The core idea of evolutionary medicine is simple enough. Analyze traits that leave organisms vulnerable to disease to try to understand why natural selection did not do better. But to actually do this turns out to be very difficult. Few of the problems are technical, most are conceptual. It is very hard for people to recognize that diseases themselves do not have evolutionary explanations, and harder yet for them to systematically list all possible explanations and the evidence for and against each one. After years of trying to help students get this all straight, I wrote the "Ten Questions" paper to be as close to a Betty Crocker recipe for aspiring evolutionary medicine researchers as I could. Some have told me it helps. For a different, more negative version that lists common errors, see the Table in my chapter in the Trevathan volume.
Nesse RM. Ten questions for evolutionary studies of disease vulnerability. Evolutionary Applications;4(2):264-77, 2011.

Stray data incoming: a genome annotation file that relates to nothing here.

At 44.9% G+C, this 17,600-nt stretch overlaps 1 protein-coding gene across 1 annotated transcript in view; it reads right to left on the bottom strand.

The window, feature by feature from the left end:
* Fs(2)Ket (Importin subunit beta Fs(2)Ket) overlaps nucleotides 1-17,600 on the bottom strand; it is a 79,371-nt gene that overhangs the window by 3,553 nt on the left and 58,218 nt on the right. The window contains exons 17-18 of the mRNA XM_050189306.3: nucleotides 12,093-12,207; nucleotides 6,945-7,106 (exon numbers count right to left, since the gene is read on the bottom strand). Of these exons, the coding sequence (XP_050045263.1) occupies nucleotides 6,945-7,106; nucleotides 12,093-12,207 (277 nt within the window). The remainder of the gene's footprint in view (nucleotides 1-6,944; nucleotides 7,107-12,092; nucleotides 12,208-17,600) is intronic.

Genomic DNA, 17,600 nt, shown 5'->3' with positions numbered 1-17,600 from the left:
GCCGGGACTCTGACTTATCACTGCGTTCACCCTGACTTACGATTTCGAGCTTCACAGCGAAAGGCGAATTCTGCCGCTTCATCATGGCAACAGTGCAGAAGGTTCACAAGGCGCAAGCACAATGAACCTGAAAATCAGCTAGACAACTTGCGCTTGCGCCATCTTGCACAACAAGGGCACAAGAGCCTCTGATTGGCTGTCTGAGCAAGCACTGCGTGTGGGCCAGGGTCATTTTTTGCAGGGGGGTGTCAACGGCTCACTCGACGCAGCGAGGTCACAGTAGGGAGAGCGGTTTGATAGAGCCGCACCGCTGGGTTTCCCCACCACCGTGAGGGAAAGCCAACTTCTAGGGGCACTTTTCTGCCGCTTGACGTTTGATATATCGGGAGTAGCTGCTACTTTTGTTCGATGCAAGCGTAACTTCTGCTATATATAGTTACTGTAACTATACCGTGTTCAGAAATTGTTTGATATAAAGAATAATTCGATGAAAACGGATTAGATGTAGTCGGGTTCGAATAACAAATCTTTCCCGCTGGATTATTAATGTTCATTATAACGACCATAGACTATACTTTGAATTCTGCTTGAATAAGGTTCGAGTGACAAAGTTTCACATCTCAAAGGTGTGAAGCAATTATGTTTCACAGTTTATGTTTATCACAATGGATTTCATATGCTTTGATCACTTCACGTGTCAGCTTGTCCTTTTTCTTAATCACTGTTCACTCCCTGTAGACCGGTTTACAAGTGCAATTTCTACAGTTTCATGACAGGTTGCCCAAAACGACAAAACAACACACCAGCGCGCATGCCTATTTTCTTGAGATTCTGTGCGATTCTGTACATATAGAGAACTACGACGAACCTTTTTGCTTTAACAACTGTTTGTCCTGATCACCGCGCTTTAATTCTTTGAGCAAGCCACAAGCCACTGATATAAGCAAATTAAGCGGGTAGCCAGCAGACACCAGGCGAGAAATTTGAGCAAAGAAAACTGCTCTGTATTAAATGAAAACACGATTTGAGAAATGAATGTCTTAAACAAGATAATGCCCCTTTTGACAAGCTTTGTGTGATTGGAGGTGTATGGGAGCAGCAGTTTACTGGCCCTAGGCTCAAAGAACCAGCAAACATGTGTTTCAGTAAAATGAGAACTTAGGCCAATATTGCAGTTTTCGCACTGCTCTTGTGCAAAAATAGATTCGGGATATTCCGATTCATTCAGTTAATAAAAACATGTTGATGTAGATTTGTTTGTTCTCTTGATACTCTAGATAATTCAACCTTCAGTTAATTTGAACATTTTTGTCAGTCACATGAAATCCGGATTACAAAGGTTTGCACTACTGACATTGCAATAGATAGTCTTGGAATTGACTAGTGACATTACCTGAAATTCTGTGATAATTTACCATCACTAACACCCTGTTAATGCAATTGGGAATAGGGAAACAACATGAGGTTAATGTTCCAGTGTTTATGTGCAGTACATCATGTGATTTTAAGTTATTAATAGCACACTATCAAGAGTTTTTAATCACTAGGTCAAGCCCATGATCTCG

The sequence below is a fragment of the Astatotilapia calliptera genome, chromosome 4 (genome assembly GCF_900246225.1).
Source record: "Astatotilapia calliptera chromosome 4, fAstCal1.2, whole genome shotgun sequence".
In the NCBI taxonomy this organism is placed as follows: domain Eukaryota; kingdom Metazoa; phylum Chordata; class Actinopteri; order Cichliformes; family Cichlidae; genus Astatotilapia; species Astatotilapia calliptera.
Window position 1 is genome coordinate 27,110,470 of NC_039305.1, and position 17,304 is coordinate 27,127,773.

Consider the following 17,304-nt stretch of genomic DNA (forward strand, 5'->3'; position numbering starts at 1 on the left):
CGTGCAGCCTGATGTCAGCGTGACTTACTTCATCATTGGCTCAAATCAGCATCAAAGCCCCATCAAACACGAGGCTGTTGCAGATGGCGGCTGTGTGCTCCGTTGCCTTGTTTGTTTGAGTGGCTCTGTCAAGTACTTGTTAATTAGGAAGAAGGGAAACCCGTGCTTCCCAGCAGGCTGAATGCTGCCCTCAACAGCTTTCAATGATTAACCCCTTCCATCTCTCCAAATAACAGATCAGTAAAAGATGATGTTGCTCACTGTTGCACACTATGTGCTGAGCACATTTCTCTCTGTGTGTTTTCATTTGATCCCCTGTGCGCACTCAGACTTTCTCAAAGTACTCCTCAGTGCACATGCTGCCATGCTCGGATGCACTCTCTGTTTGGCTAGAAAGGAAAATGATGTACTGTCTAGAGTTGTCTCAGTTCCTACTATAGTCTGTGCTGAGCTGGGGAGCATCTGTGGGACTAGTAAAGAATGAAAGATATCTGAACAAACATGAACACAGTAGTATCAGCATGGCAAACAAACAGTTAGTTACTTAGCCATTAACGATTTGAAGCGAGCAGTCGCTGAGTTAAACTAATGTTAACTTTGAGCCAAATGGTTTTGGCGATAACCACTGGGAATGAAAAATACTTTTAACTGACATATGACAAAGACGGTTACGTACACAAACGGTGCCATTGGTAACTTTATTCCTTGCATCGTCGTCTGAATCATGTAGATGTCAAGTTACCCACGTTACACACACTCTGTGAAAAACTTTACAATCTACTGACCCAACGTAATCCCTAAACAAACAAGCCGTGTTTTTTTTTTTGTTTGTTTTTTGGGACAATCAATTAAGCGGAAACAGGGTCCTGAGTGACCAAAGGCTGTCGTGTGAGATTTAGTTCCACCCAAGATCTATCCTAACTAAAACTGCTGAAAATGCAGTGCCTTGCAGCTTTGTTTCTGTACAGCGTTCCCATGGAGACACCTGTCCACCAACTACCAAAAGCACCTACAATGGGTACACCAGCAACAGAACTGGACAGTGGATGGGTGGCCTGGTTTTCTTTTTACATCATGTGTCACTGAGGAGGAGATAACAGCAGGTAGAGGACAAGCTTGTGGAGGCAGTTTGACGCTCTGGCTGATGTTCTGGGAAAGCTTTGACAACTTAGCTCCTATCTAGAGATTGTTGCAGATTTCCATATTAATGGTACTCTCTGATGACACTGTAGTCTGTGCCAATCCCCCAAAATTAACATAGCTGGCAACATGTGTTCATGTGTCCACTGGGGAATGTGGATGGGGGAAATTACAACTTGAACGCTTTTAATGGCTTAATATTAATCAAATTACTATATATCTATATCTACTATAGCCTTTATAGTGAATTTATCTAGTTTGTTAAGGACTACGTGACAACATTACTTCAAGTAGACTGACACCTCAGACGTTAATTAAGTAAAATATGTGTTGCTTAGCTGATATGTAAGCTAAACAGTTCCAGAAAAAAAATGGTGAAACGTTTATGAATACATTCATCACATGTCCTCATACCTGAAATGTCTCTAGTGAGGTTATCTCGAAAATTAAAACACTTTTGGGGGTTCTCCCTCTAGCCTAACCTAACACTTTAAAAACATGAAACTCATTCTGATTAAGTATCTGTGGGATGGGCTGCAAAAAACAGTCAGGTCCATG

Nesse, RM On the difficulty of defining disease: A Darwinian perspective. Medicine, Health Care and Philosophy, 4:37-46, 2001.
Nesse RM: The importance of evolution for medicine. Chapter 23 in Evolutionary Medicine, Edited by Trevathan W, Smith EO & McKenna, JJ, Oxford University Press, 416-432, 2007.Nesse RM Research designs that address evolutionary questions about medical disorders. pp. 16-26 in Evolutionary Medicine, S. Stearns. New York, Oxford University Press, 1999.
Nesse RM Testing evolutionary hypotheses about mental disorders. pp. 260-266 In Evolutionary Medicine edited by S. Stearns. New York, Oxford University Press, 1999.
Pasca SP, Nesse RM. Vomiting is not an adaption for glaucoma (and Darwinian medicine is difficult). Medical Hypotheses. 71(3):472-3, 2008.